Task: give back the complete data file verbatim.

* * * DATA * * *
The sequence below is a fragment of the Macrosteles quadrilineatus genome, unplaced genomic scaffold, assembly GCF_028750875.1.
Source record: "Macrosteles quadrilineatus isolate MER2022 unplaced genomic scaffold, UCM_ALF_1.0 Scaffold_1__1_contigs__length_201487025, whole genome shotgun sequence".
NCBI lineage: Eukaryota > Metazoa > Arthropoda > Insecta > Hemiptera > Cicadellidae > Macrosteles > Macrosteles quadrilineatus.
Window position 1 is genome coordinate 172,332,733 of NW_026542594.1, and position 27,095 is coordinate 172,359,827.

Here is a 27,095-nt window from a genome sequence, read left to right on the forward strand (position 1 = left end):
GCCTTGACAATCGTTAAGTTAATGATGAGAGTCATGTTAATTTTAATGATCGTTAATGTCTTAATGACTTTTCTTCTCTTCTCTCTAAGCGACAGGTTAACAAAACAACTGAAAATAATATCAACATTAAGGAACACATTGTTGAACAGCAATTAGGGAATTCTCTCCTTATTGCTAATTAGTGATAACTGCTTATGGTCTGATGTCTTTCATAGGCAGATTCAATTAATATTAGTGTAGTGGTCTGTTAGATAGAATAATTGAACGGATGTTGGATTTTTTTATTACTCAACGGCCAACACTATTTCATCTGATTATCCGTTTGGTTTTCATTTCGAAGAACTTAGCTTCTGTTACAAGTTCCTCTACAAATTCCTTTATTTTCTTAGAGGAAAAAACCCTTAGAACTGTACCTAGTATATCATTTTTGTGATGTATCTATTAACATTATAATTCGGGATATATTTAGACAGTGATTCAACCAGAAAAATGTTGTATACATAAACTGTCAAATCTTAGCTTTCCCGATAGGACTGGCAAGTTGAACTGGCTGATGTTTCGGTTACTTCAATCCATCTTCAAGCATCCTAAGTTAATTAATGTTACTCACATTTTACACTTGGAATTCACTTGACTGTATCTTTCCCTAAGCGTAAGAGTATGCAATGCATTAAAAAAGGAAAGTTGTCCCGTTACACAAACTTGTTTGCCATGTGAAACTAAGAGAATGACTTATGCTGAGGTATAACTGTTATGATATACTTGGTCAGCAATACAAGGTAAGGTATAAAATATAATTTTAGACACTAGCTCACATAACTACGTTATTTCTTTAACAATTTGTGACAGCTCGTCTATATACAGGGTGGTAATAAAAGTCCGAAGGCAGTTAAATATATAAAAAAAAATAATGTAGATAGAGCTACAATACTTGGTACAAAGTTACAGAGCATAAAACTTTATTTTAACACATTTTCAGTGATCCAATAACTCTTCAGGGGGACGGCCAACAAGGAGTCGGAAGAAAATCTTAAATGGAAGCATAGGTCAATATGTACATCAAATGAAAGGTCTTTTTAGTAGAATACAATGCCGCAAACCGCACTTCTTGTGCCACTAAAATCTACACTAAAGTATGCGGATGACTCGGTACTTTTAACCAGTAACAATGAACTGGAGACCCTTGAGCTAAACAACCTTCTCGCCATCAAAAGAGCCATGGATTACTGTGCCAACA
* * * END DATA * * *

The sequence below is a fragment of the Macrosteles quadrilineatus genome, unplaced genomic scaffold, assembly GCF_028750875.1.
Source record: "Macrosteles quadrilineatus isolate MER2022 unplaced genomic scaffold, UCM_ALF_1.0 Scaffold_1__1_contigs__length_201487025, whole genome shotgun sequence".
NCBI lineage: Eukaryota > Metazoa > Arthropoda > Insecta > Hemiptera > Cicadellidae > Macrosteles > Macrosteles quadrilineatus.
Window position 1 is genome coordinate 172,332,733 of NW_026542594.1, and position 27,095 is coordinate 172,359,827.

Here is a 27,095-nt window from a genome sequence, read left to right on the forward strand (position 1 = left end):
GCCTTGACAATCGTTAAGTTAATGATGAGAGTCATGTTAATTTTAATGATCGTTAATGTCTTAATGACTTTTCTTCTCTTCTCTCTAAGCGACAGGTTAACAAAACAACTGAAAATAATATCAACATTAAGGAACACATTGTTGAACAGCAATTAGGGAATTCTCTCCTTATTGCTAATTAGTGATAACTGCTTATGGTCTGATGTCTTTCATAGGCAGATTCAATTAATATTAGTGTAGTGGTCTGTTAGATAGAATAATTGAACGGATGTTGGATTTTTTTATTACTCAACGGCCAACACTATTTCATCTGATTATCCGTTTGGTTTTCATTTCGAAGAACTTAGCTTCTGTTACAAGTTCCTCTACAAATTCCTTTATTTTCTTAGAGGAAAAAACCCTTAGAACTGTACCTAGTATATCATTTTTGTGATGTATCTATTAACATTATAATTCGGGATATATTTAGACAGTGATTCAACCAGAAAAATGTTGTATACATAAACTGTCAAATCTTAGCTTTCCCGATAGGACTGGCAAGTTGAACTGGCTGATGTTTCGGTTACTTCAATCCATCTTCAAGCATCCTAAGTTAATTAATGTTACTCACATTTTACACTTGGAATTCACTTGACTGTATCTTTCCCTAAGCGTAAGAGTATGCAATGCATTAAAAAAGGAAAGTTGTCCCGTTACACAAACTTGTTTGCCATGTGAAACTAAGAGAATGACTTATGCTGAGGTATAACTGTTATGATATACTTGGTCAGCAATACAAGGTAAGGTATAAAATATAATTTTAGACACTAGCTCACATAACTACGTTATTTCTTTAACAATTTGTGACAGCTCGTCTATATACAGGGTGGTAATAAAAGTCCGAAGGCAGTTAAATATATAAAAAAAAATAATGTAGATAGAGCTACAATACTTGGTACAAAGTTACAGAGCATAAAACTTTATTTTAACACATTTTCAGTGATCCAATAACTCTTCAGGGGGACGGCCAACAAGGAGTCGGAAGAAAATCTTAAATGGAAGCATAGGTCAATATGTACATCAAATGAAAGGTCTTTTTAGTAGAATACAATGCCGCAAACCGCACTTCTTGTGCCACTAAAATCTACACTAAAGTATGCGGATGACTCGGTACTTTTAACCAGTAACAATGAACTGGAGACCCTTGAGCTAAACAACCTTCTCGCCATCAAAAGAGCCATGGATTACTGTGCCAACA